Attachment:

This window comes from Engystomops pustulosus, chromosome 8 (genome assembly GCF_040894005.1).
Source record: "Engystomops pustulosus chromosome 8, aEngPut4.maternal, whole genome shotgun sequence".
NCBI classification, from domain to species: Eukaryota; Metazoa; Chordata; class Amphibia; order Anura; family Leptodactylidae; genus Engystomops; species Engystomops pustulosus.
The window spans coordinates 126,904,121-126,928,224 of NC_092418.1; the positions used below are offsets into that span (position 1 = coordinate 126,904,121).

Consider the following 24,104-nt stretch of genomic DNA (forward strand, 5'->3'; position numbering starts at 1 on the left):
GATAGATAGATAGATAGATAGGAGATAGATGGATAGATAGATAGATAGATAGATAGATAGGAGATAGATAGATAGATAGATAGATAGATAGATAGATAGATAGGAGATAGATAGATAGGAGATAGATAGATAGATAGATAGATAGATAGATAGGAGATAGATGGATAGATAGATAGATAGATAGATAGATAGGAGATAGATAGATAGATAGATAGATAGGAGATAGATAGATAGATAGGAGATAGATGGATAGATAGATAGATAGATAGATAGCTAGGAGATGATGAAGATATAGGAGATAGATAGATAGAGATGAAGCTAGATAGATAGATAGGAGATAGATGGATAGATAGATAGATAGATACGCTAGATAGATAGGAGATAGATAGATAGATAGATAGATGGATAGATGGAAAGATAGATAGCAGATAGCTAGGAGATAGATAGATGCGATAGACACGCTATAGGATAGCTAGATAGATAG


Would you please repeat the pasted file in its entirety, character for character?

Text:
This window comes from Engystomops pustulosus, chromosome 8 (genome assembly GCF_040894005.1).
Source record: "Engystomops pustulosus chromosome 8, aEngPut4.maternal, whole genome shotgun sequence".
NCBI classification, from domain to species: Eukaryota; Metazoa; Chordata; class Amphibia; order Anura; family Leptodactylidae; genus Engystomops; species Engystomops pustulosus.
The window spans coordinates 126,904,121-126,928,224 of NC_092418.1; the positions used below are offsets into that span (position 1 = coordinate 126,904,121).

Consider the following 24,104-nt stretch of genomic DNA (forward strand, 5'->3'; position numbering starts at 1 on the left):
GATAGATAGATAGATAGATAGGAGATAGATGGATAGATAGATAGATAGATAGATAGATAGGAGATAGATAGATAGATAGATAGATAGATAGATAGATAGATAGGAGATAGATAGATAGGAGATAGATAGATAGATAGATAGATAGATAGATAGGAGATAGATGGATAGATAGATAGATAGATAGATAGATAGGAGATAGATAGATAGATAGATAGATAGGAGATAGATAGATAGATAGGAGATAGATGGATAGATAGATAGATAGATAGATAGCTAGGAGATGATGAAGATATAGGAGATAGATAGATAGAGATGAAGCTAGATAGATAGATAGGAGATAGATGGATAGATAGATAGATAGATACGCTAGATAGATAGGAGATAGATAGATAGATAGATAGATGGATAGATGGAAAGATAGATAGCAGATAGCTAGGAGATAGATAGATGCGATAGACACGCTATAGGATAGCTAGATAGATAG